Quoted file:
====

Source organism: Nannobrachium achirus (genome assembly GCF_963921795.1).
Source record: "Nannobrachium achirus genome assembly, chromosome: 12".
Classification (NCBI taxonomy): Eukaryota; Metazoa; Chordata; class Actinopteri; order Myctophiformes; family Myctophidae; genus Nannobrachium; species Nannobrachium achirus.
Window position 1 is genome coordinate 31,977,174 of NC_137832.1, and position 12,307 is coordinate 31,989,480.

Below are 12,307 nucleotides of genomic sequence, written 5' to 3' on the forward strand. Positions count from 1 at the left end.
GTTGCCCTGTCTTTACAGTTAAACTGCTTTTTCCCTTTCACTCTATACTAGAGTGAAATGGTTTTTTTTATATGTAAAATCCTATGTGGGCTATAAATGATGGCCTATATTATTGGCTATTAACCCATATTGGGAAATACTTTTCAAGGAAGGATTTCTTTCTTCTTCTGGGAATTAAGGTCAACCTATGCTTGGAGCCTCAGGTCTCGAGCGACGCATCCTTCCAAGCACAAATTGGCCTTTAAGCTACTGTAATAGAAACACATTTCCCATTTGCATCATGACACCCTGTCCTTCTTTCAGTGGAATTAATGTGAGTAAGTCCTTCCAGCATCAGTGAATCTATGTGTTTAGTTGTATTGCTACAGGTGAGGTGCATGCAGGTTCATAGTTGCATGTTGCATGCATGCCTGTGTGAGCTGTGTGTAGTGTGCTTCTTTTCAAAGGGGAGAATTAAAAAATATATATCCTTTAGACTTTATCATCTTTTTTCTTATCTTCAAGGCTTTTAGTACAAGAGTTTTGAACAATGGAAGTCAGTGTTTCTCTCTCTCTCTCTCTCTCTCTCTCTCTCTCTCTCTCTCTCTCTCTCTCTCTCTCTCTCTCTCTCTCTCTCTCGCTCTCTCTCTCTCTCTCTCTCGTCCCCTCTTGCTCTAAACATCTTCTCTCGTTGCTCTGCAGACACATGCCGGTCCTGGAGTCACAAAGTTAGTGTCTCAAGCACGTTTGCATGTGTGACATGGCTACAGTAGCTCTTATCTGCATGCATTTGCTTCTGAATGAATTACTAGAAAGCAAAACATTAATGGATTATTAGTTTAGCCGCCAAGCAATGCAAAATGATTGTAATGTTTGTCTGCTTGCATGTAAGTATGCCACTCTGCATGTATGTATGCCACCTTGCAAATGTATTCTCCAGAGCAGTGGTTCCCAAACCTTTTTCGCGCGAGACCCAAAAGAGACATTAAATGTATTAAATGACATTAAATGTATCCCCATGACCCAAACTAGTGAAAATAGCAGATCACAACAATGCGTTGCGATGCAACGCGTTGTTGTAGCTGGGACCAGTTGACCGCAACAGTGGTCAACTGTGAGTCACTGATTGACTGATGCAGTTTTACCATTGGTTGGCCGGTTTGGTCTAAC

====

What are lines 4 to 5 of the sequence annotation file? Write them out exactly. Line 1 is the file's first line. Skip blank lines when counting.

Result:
Window position 1 is genome coordinate 31,977,174 of NC_137832.1, and position 12,307 is coordinate 31,989,480.

Below are 12,307 nucleotides of genomic sequence, written 5' to 3' on the forward strand. Positions count from 1 at the left end.